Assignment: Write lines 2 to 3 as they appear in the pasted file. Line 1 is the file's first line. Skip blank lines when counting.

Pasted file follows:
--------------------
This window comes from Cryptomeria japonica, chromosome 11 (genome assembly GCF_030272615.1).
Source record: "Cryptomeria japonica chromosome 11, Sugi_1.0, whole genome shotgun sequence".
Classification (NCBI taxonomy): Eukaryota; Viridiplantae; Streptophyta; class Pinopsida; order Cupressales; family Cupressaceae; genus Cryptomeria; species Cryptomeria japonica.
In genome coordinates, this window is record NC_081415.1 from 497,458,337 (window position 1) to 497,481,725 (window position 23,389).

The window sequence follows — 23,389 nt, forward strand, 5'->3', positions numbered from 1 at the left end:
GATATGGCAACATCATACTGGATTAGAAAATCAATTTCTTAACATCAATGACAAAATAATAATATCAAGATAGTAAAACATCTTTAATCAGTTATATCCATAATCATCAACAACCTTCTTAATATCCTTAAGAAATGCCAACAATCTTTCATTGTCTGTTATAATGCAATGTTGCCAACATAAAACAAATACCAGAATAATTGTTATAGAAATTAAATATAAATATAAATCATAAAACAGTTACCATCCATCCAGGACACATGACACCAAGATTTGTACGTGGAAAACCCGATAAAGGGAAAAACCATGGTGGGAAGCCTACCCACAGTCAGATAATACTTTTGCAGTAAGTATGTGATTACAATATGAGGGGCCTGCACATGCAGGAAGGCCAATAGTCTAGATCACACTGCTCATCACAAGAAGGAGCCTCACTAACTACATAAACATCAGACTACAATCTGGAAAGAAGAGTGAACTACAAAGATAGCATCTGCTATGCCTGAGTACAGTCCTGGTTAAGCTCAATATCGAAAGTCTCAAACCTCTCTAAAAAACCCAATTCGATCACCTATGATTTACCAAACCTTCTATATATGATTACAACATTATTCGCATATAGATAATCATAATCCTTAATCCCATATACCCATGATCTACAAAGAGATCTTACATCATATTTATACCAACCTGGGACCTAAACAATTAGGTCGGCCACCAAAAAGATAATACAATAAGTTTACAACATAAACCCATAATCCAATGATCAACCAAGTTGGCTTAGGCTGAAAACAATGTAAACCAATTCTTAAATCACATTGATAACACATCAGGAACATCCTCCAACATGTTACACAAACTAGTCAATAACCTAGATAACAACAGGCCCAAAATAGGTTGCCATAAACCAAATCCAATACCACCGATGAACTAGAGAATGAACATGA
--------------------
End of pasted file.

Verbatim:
Source record: "Cryptomeria japonica chromosome 11, Sugi_1.0, whole genome shotgun sequence".
Classification (NCBI taxonomy): Eukaryota; Viridiplantae; Streptophyta; class Pinopsida; order Cupressales; family Cupressaceae; genus Cryptomeria; species Cryptomeria japonica.